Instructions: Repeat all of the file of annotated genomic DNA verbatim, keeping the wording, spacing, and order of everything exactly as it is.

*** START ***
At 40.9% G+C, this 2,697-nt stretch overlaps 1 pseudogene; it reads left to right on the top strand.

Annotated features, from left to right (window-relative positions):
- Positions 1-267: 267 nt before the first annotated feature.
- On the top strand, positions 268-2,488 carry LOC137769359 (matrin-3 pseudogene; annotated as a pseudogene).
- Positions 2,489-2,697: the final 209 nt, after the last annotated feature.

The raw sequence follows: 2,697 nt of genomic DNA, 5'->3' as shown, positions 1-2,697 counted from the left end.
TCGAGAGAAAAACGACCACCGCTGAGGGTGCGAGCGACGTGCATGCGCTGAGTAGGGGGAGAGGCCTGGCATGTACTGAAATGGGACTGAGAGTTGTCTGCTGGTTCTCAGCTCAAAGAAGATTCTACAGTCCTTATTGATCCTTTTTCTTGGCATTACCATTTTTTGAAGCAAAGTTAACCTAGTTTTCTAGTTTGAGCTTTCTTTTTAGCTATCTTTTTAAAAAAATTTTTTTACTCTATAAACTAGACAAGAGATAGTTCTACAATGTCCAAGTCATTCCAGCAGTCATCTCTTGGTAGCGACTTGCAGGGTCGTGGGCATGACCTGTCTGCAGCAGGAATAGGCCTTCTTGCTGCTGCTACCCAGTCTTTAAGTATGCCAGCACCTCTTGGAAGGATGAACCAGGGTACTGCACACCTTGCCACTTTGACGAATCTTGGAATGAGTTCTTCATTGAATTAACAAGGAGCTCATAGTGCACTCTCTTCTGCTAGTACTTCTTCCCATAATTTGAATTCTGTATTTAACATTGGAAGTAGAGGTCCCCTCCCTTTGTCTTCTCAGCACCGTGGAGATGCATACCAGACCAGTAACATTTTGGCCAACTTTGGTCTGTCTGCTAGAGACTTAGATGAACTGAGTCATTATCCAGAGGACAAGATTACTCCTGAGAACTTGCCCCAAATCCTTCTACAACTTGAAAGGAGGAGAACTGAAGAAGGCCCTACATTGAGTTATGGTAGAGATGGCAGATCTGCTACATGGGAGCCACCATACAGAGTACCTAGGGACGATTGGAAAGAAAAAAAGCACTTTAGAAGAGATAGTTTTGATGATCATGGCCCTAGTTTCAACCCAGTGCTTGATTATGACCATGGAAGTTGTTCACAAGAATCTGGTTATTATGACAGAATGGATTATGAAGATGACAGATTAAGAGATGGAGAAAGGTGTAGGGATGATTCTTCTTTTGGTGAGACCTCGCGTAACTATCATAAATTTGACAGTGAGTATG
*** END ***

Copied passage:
At 40.9% G+C, this 2,697-nt stretch overlaps 1 pseudogene; it reads left to right on the top strand.

Annotated features, from left to right (window-relative positions):
- Positions 1-267: 267 nt before the first annotated feature.
- On the top strand, positions 268-2,488 carry LOC137769359 (matrin-3 pseudogene; annotated as a pseudogene).
- Positions 2,489-2,697: the final 209 nt, after the last annotated feature.

The raw sequence follows: 2,697 nt of genomic DNA, 5'->3' as shown, positions 1-2,697 counted from the left end.
TCGAGAGAAAAACGACCACCGCTGAGGGTGCGAGCGACGTGCATGCGCTGAGTAGGGGGAGAGGCCTGGCATGTACTGAAATGGGACTGAGAGTTGTCTGCTGGTTCTCAGCTCAAAGAAGATTCTACAGTCCTTATTGATCCTTTTTCTTGGCATTACCATTTTTTGAAGCAAAGTTAACCTAGTTTTCTAGTTTGAGCTTTCTTTTTAGCTATCTTTTTAAAAAAATTTTTTTACTCTATAAACTAGACAAGAGATAGTTCTACAATGTCCAAGTCATTCCAGCAGTCATCTCTTGGTAGCGACTTGCAGGGTCGTGGGCATGACCTGTCTGCAGCAGGAATAGGCCTTCTTGCTGCTGCTACCCAGTCTTTAAGTATGCCAGCACCTCTTGGAAGGATGAACCAGGGTACTGCACACCTTGCCACTTTGACGAATCTTGGAATGAGTTCTTCATTGAATTAACAAGGAGCTCATAGTGCACTCTCTTCTGCTAGTACTTCTTCCCATAATTTGAATTCTGTATTTAACATTGGAAGTAGAGGTCCCCTCCCTTTGTCTTCTCAGCACCGTGGAGATGCATACCAGACCAGTAACATTTTGGCCAACTTTGGTCTGTCTGCTAGAGACTTAGATGAACTGAGTCATTATCCAGAGGACAAGATTACTCCTGAGAACTTGCCCCAAATCCTTCTACAACTTGAAAGGAGGAGAACTGAAGAAGGCCCTACATTGAGTTATGGTAGAGATGGCAGATCTGCTACATGGGAGCCACCATACAGAGTACCTAGGGACGATTGGAAAGAAAAAAAGCACTTTAGAAGAGATAGTTTTGATGATCATGGCCCTAGTTTCAACCCAGTGCTTGATTATGACCATGGAAGTTGTTCACAAGAATCTGGTTATTATGACAGAATGGATTATGAAGATGACAGATTAAGAGATGGAGAAAGGTGTAGGGATGATTCTTCTTTTGGTGAGACCTCGCGTAACTATCATAAATTTGACAGTGAGTATG